I recently discovered that until the early 1900s it was considered the height of bad manners for gentlemen to take off their hats indoors. As a mark of great favour, the hostess might ask those sitting closest to her to remove their hats, in which case they had to be stowed neatly under their chairs.
Fifty years later, Vidal Sassoon single-handedly revolutionised English heads by suggesting that men wash their hair rather more than once a year. Since then, hats have been downgraded to a faintly affected accessory rather than a daily necessity, and consigned, if not quite to the dustbin, at least to the back of the wardrobe, mouldering among the mothballs along with spats, plus fours and Inverness capes.
A few seasons ago one would probably have included white tie and tails in that list of discarded garments. Unless you are currently on the state banquet rota or a frequent guest at the grandest of European embassies, this tenu de soirée — which until 1939 was nigh-on obligatory in certain circles almost every night, and ideally needed a valet and a couple of footmen to help one struggle into its delicious constrictions — has become a dim memory, nostalgically recalled from Fred Astaire movies, Lord Snowdon’s iconic photograph of Marlene Dietrich en travestie, or by those Peter Arno cartoons that decorate Harry’s Bar.
Now, due one can safely assume to Elton and David’s unabashed passion for extravagant evening wear (incidentally, in spite of those unavoidably lurid daylight photographs of their parties, white tie really does look best after sundown), the ‘full ensemble’ has come out of the closet faster than you can say footballers or their wives. Suddenly it’s the dernier cri of dress codes on an invitation. It goes without saying that the true glamour of wearing full white-tie regalia is enhanced by following to the letter the exacting dicta established for over a century.
For openers, this depends on the wearer having the most willowy of figures. That starched pique shirt-front has to be deadpan flat, otherwise off you foxtrot to a corsetière, as indeed many a pre-war gent did, for a little tight-lacing. To lengthen the line of the leg, and achieve that subtle ratio of chiaroscuro, the edge of the waistcoat must barely show below the points of the cutaway coat; with more than just the merest flash of white, you’ll look like Mr Punch. And far better not to clutter up that snowy waistcoat and stiff shirt-front with showy jewelled studs and cufflinks; mother-of-pearl ‘buttons’ with gold ‘thread’ were for aeons the archetypically subtle link.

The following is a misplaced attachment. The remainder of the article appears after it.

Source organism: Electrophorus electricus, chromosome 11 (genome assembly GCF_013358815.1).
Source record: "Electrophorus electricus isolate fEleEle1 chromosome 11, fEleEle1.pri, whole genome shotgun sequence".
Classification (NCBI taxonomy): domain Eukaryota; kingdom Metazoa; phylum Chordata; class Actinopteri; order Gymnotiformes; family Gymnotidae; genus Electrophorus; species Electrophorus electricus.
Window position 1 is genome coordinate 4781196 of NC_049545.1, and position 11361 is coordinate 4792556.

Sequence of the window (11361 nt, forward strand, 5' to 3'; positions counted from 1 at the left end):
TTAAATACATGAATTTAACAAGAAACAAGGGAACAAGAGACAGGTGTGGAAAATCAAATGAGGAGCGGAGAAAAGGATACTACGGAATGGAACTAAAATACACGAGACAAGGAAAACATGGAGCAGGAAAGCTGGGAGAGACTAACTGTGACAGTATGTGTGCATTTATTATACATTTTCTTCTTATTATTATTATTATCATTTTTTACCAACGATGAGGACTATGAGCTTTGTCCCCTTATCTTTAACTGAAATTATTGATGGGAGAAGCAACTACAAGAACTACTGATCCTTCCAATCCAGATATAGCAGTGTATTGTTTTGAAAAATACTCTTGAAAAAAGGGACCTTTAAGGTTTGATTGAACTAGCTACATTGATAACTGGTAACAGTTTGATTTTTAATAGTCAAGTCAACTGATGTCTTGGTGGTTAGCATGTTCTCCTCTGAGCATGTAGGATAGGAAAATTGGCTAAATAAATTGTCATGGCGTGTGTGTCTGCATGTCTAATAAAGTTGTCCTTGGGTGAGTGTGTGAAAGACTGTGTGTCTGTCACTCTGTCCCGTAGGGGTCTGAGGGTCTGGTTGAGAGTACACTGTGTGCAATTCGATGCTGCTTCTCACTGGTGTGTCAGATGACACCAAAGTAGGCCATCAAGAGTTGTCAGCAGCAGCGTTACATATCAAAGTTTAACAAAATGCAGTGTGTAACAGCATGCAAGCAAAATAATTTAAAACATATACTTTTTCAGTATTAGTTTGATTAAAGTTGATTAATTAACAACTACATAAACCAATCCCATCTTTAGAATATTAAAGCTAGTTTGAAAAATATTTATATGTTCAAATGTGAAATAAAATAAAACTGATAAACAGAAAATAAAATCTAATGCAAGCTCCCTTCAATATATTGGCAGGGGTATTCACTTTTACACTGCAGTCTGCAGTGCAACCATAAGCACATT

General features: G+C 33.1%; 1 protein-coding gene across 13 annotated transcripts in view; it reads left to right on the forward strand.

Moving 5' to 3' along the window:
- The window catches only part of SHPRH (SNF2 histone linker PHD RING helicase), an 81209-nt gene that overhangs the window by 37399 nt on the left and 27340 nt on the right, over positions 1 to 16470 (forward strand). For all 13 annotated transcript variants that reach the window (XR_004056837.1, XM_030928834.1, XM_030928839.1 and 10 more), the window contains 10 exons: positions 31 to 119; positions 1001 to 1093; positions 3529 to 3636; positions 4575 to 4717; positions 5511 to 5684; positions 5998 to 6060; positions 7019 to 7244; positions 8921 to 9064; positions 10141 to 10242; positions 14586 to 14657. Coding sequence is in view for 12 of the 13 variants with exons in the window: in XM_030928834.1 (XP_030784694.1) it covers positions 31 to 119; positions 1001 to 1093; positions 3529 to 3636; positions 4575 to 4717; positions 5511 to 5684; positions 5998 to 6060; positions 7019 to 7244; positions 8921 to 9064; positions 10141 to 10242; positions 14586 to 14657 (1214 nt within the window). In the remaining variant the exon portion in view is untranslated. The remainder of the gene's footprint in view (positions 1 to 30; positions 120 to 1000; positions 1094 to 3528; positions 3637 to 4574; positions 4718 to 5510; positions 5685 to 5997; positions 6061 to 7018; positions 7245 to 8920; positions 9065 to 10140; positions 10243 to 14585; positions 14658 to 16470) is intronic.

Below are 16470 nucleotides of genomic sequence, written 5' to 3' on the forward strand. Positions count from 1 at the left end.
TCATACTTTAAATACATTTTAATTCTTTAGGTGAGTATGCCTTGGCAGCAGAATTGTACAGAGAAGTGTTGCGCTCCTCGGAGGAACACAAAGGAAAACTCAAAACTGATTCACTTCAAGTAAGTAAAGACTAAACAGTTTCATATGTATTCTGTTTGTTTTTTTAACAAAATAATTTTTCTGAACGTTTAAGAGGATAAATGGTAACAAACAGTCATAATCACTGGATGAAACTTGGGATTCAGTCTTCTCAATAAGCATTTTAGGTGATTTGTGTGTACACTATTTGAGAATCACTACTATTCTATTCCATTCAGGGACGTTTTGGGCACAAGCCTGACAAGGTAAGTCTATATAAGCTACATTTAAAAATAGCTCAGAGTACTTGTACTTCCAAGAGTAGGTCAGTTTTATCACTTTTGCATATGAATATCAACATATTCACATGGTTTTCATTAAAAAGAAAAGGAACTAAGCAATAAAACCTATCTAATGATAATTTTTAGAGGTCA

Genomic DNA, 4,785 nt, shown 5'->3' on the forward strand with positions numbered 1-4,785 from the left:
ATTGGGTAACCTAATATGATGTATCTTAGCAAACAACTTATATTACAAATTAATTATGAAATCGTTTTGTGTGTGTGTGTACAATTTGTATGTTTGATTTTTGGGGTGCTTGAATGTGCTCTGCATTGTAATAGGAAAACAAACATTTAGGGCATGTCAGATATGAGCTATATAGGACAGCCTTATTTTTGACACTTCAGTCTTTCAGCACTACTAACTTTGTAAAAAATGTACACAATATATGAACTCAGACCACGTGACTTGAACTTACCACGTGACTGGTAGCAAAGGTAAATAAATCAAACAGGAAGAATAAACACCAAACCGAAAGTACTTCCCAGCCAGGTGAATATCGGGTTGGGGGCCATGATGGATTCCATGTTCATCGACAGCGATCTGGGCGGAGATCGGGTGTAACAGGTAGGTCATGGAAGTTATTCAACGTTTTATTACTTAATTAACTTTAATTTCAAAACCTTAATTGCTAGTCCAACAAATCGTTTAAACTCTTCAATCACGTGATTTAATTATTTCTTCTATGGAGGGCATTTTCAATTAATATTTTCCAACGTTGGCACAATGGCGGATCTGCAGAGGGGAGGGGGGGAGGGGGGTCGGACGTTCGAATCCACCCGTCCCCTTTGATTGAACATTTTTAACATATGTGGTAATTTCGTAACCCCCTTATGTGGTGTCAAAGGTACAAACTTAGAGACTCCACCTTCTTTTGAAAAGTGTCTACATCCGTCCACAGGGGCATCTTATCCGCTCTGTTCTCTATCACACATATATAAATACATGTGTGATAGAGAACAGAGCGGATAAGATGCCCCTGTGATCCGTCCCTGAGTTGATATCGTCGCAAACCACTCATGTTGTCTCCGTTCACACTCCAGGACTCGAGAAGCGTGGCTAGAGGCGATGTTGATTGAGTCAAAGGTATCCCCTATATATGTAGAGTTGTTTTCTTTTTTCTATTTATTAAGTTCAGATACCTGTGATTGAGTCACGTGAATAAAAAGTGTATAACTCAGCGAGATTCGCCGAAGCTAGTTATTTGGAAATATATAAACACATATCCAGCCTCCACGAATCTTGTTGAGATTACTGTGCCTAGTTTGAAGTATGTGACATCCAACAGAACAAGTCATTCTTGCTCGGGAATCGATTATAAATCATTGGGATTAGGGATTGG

If you feel there’s something naff about hiring your glad rags, clermontdirect.com will deck you out in the whole caboodle for an astonishingly reasonable £330. And anyone who wants to achieve the look at its most contemporary, and is prepared to part with £2,000, should investigate the ravishingly chic and streamlined Gucci version (33 Old Bond Street, London W1. Tel: 020 7629 2716).
Either of these approaches could be the road taken by the fashionable crop of quintessential white-tie devotees — Matthew Mellon, Nick Rhodes, Tom Hollander and Orlando Bloom are all bang on the money. It’s been heartening at recent parties, such as that given at Althorp one breathlessly perfect June night, to note with what alacrity the very young have taken up this form of evening wear. I’d have thought most of them would never have even have heard of such old-fangled kit, but there they were, dressed to the nines. Of course, almost to a man — Salman Rushdie’s boy and Charles Spencer to mention but two — they had the whippet leanness needed for a classic turnout. Others put together — as only the English can — the most marvellously stylish mélange, pairing tails with low-slung jeans, substituting their wild Pop waistcoats for white pique, and ditching patent-leather pumps for Converse All Stars.
It was music to my eyes. Many memories ago I was asked to an evening that required the archaic gear. At Hackett, then a tiny second-hand shop in the New King’s Road, I found a tails suit that fitted like a glove. Rigby and Peller strapped in my stomach, and New and Lingwood discovered a stiff wing collar and boiled-front shirt on their top shelf. In an agony of perfection, I awkwardly danced the night away. Now, having seen the young break all the white-tie rules, it’s the jeans and Converse route for me. And my paunch? I’ll just let it all hang out.
This article first appeared in the print edition of The Spectator magazine, dated July 8, 2006